Robert: I'm thinking a sling on your shotgun could be very handy because--assuming a home defense situation, you're talking short range. Shotgun's going to run dry faster than a rifle. The range in the house is well inside where you transition to pistol instead of trying to fix or reload the long gun. Thus, potentially a very handy thing to be able to do.
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Robert Harvey

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Re: Video of Transition Drill
« Reply #6 on: October 28, 2013, 09:59:47 AM »
Two reasons to avoid single-point slings:

If you're not careful, you could butt-stroke yourself taking a knee or squatting quickly.

If they're in reach, the attacker gets a handy attachment to use to throw you around with. (Gabe Suarez saw this happen to one of his entry team members once. Bad guy got ahold of the MP5 on the single-point and threw the guy all over the room for a little while.)

Robert: I'm thinking a sling on your shotgun could be very handy because--assuming a home defense situation, you're talking short range. Shotgun's going to run dry faster than a rifle. The range in the house is well inside where you transition to pistol instead of trying to fix or reload the long gun. Thus, potentially a very handy thing to be able to do.
I will try it out.
In alabama to hunt deer with a shot gun you have to limit the # of shells to 3.
Is there an easy way I can do this for deer season then remove the limitation once deer season is over. or should I buy a second shot gun?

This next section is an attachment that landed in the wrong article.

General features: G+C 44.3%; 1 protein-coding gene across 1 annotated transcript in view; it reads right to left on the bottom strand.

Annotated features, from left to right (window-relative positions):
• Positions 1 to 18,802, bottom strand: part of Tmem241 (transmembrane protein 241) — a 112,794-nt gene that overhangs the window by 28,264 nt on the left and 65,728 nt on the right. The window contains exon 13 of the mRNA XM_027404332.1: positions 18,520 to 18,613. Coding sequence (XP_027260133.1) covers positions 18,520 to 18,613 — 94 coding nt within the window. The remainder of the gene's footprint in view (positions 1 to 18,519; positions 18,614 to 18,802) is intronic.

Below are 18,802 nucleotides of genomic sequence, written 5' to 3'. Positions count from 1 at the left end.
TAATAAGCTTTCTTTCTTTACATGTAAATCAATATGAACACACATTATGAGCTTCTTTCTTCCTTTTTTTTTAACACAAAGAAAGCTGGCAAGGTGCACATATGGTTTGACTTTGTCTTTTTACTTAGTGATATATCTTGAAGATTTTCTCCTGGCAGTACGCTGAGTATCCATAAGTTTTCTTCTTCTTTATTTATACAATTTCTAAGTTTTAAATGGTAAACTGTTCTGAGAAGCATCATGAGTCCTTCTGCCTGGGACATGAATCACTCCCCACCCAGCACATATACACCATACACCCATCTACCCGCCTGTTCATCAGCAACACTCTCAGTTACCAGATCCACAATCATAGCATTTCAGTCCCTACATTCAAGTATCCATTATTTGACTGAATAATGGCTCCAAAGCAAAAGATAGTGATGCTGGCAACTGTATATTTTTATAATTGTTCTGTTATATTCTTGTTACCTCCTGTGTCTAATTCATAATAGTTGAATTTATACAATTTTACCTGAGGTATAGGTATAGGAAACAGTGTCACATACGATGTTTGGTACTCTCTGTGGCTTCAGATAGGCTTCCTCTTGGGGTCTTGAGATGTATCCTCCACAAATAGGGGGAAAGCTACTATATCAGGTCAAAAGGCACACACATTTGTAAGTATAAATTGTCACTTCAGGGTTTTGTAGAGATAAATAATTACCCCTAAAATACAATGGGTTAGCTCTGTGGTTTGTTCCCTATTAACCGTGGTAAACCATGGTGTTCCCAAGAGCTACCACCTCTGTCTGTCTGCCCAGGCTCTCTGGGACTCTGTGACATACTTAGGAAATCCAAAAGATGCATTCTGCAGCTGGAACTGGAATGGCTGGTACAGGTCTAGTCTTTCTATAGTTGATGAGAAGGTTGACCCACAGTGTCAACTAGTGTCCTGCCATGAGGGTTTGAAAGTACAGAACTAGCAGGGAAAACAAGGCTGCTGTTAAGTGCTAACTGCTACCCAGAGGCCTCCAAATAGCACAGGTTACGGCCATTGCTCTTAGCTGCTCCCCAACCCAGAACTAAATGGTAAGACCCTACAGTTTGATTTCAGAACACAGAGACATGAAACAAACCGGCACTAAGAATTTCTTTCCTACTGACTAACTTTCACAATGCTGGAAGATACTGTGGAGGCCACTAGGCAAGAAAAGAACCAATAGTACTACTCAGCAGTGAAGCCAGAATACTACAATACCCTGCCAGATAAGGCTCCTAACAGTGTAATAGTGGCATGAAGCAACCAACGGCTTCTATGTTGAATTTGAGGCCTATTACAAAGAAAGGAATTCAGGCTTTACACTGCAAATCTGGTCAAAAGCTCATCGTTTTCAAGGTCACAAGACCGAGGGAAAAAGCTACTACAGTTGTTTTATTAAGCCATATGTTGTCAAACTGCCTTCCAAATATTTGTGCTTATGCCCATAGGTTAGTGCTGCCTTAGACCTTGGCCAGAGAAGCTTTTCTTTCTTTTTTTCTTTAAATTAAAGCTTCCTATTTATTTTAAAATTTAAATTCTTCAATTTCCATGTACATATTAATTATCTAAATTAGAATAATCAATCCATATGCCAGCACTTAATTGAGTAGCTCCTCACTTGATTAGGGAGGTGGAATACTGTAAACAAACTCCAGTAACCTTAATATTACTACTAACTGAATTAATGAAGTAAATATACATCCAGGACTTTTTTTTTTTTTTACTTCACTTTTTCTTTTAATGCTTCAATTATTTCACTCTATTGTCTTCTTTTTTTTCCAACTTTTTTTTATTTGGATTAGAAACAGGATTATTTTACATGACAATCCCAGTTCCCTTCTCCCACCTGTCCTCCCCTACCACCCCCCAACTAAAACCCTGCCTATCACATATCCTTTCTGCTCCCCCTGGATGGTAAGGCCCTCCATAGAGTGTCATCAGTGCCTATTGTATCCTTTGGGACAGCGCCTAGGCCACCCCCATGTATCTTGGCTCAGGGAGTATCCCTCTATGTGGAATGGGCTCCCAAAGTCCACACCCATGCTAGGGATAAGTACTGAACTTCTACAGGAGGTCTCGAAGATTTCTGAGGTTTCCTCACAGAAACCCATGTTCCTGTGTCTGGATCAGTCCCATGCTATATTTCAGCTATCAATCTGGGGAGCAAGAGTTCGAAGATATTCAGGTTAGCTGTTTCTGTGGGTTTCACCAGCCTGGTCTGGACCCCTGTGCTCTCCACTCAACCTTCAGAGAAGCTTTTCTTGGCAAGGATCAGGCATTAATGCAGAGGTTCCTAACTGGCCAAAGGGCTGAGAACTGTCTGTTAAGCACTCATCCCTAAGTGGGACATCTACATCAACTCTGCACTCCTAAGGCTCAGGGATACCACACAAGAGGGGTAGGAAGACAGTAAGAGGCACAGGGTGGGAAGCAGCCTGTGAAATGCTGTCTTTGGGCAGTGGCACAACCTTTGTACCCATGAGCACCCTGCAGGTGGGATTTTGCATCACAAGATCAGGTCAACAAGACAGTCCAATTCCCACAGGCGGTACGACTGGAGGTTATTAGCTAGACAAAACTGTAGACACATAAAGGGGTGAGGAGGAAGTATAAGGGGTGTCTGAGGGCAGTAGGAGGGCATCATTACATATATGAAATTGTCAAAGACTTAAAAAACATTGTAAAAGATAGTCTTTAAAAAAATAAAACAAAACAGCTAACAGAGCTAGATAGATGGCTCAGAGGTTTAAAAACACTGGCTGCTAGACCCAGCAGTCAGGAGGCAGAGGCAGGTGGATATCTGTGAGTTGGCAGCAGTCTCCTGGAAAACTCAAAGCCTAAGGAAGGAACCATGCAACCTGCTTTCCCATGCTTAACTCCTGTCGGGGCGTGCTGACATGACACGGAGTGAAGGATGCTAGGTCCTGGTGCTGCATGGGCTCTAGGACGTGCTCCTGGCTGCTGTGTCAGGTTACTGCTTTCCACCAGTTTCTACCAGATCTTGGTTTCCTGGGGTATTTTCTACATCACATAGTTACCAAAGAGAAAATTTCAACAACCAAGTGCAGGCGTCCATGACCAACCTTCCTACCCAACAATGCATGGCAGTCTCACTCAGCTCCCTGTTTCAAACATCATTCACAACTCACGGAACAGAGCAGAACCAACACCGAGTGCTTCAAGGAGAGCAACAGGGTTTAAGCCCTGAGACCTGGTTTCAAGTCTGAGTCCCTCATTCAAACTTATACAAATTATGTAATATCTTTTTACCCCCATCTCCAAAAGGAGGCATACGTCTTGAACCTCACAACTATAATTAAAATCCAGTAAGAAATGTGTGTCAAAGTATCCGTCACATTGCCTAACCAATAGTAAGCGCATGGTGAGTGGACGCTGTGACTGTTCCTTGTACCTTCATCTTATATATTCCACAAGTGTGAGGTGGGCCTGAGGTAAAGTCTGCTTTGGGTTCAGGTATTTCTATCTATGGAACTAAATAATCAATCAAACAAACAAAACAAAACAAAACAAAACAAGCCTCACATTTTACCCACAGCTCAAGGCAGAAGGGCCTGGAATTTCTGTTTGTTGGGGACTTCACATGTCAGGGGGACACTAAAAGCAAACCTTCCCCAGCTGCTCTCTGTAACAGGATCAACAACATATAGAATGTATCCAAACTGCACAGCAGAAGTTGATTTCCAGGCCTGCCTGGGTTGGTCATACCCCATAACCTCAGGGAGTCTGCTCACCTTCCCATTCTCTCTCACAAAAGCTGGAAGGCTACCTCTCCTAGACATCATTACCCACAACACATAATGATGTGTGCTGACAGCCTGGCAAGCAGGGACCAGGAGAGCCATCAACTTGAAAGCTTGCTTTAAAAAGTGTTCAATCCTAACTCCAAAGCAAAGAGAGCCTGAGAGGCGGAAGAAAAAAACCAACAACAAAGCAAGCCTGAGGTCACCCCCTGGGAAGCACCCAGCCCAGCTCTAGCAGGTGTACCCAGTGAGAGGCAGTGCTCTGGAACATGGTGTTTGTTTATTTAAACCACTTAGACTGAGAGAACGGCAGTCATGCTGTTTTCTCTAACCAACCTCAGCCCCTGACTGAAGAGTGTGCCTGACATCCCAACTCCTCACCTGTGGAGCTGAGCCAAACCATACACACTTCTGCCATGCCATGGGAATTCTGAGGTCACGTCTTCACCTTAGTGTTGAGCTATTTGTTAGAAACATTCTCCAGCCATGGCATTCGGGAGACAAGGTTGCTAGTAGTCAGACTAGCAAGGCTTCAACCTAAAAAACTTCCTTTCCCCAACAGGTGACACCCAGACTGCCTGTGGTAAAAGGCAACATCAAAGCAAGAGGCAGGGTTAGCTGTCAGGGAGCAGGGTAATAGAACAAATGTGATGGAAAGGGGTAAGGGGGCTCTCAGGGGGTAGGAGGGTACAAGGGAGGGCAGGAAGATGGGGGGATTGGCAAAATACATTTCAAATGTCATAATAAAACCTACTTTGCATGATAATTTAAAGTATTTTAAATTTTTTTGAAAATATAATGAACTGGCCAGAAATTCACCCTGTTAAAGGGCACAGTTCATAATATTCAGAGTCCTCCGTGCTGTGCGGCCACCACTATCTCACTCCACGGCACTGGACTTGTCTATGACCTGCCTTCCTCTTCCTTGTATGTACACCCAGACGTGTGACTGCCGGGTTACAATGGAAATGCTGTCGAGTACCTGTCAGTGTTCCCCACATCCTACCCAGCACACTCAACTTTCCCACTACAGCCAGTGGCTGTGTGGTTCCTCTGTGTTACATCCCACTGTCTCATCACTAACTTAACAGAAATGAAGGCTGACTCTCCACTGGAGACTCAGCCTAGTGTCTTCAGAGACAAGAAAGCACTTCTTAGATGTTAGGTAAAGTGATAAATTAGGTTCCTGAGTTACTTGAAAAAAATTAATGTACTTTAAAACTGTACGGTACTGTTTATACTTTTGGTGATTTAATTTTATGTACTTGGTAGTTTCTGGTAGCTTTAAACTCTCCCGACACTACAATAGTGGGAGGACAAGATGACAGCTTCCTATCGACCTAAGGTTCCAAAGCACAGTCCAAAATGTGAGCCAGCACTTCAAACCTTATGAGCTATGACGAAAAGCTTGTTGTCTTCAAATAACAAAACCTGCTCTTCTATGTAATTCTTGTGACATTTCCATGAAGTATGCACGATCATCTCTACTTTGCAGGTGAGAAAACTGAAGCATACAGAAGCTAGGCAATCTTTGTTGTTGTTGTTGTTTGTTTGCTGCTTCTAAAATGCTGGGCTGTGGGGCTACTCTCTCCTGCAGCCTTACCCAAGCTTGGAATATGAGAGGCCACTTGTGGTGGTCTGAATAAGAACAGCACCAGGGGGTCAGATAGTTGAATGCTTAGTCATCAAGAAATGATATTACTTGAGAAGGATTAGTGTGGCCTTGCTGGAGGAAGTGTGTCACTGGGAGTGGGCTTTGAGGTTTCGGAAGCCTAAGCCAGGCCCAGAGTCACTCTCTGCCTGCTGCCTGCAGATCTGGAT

Time will tell.

CR Williams

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Re: Video of Transition Drill
« Reply #7 on: October 28, 2013, 10:53:07 AM »
Magazine plugs. Are they legal in AL? (I don't hunt so I'm not up on it.) Put them in for hunting, pull them out for other stuff.
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Taurian

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Re: Video of Transition Drill
« Reply #8 on: October 28, 2013, 03:42:48 PM »
Magazine plugs. Are they legal in AL? (I don't hunt so I'm not up on it.) Put them in for hunting, pull them out for other stuff.

That would be the answer. Also, I would check to see if that is three rounds in the tube (that provides 4, if one is chambered) or three rounds total, which would only mean two in the tube and one chambered. This is important; if the gun can hold more that the designated rounds, your friendly game warden will not be pleased, your shotgun goes away, and so do you.

Most hunting shotguns come with a plastic spacer already installed in the tube when purchased new. You can also buy them. A simply wooden dowel cut to length works just fine. Unload shotgun, remove the barrel, remove the tube cap, insert dowel, install tube cap, install barrel.

You might want to check with DNR on "total" capacity for a hunting shotgun. Most fowling pieces (including Turkey gun) are limited to three.

Another option is to foot for a double-barrel for hunting and keep your security shotgun for just that.
What most 21st Century Americans simply do not grasp is that the Constitution and Bill of Rights were not written to to give rights to the citizens of our then-new nation, but was instead written to tightly constrain the federal government.